In the morning hours, Masinneh Village resembles a ghost town with men, women, and children on their various ways to make a living or go to school. The most common livelihoods are farming, hunting, and burning charcoal. The majority of farmers are also master hunters that know how to study the tracks left by animals of all kind. The animals they hunt, using dogs, traps, and guns, include deer, porcupines, monkeys, squirrels, and other large rodents in the bushes.
The homes that have stood the test of time are made with mud blocks with no cement plastering. Unfortunately, the water crisis faced by the 205 people here is getting worse every day. It is a family affair to get up very early in the morning to fetch water. There are two main water points that the people here use, but one is completely dry, and the second is slowly drying up to the point that people are only allowed to fetch drinking water.
The people spend more time fetching water than they do praying or anything else, observed our teams. The children are up very early in the morning to ensure that the cleanest water is fetched before everyone else gets the chance to contaminate the source further. The hand-dug well is in poor shape, leaving it open to contaminants that cause waterborne diseases.
During our visit to the community, we met up with Abdulahi Kamara. His father's death and the failing health of his mother brought him back from the city to his home village. He works the family farm, hunts, and sells charcoal to support his family. Abdulahi shared the story that his daughter became pregnant a year ago. When she went into labor, Abdulahi did not have enough money to get her to the clinic, so she had to give birth at home. With no reliable water source, he had to turn to the open swamp to have enough water for his daughter and grandchild. Fortunately, both are healthy, but the ordeal caused a lot of stress and put the mother and child at risk due to the lack of clean water access.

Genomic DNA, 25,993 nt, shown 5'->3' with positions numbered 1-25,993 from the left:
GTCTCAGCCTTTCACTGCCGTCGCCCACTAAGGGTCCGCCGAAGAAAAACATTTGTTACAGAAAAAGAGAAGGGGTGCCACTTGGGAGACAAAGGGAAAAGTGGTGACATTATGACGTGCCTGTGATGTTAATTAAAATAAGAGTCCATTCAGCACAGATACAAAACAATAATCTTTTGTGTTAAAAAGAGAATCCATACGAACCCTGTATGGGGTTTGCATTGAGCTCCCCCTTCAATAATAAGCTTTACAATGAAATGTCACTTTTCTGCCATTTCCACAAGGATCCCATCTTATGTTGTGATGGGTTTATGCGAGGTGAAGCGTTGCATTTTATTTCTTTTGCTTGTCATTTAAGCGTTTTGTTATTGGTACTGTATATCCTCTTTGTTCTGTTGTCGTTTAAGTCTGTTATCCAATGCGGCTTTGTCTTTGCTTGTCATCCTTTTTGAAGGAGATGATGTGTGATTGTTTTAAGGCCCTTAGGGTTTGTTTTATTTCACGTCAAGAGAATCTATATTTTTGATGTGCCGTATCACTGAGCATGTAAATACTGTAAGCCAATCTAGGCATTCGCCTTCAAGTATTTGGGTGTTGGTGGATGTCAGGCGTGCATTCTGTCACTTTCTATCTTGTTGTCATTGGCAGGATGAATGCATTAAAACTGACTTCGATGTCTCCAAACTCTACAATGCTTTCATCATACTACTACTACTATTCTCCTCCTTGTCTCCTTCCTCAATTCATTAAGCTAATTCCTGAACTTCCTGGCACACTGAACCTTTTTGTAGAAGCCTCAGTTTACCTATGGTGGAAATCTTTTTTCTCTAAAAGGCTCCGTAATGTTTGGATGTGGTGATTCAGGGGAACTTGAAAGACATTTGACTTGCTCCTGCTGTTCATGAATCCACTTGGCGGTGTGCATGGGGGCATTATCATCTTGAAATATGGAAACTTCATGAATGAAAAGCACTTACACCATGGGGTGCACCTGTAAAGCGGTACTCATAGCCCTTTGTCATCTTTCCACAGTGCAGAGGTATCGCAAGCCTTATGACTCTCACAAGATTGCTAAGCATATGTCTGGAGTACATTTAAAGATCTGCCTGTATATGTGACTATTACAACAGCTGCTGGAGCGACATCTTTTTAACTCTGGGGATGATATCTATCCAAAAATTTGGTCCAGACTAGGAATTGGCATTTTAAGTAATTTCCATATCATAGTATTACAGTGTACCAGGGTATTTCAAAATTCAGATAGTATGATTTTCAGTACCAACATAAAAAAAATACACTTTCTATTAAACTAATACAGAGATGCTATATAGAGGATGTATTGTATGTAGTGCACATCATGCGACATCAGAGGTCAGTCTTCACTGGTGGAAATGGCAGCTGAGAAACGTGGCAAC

"I was very thankful and hopeful when it was over. God spared the two lives," he said.
Here’s what we’re going to do about it:
The well marked for this overhaul is dry for a few months every year and needs major work to supply adequate, clean water to the community year-round. The pump will be removed, and a hand auger will be lowered inside and powered by a drill team. This hand auger will allow the team to drill several meters deeper to hit a sufficient water column to ensure the well supplies water throughout all seasons.
As the team drills, casing will be installed, transforming the bottom of this hand-dug well into a borehole. PVC piping will connect this lower system directly to the pump, a construction that we know will also improve the quality of water.
Once this plan is implemented, everyone within the community will have access to safe drinking water in quality and quantity, even through the dry months.
Hygiene and Sanitation Training
There will be hygiene and sanitation training sessions offered for three days in a row.
After our visit, the hygiene and sanitation trainer decided it would be best to teach community members how to build a tippy tap (a hand-washing station built with a jerrycan, string, and sticks). They will use these tippy taps for handwashing demonstrations and will also teach about other tools like dish racks and the importance of properly penning in animals.
This training will also strengthen the water user committee that manages and maintains this well. They enforce proper behavior and report to us whenever they need our help solving a serious problem, like a pump breakdown.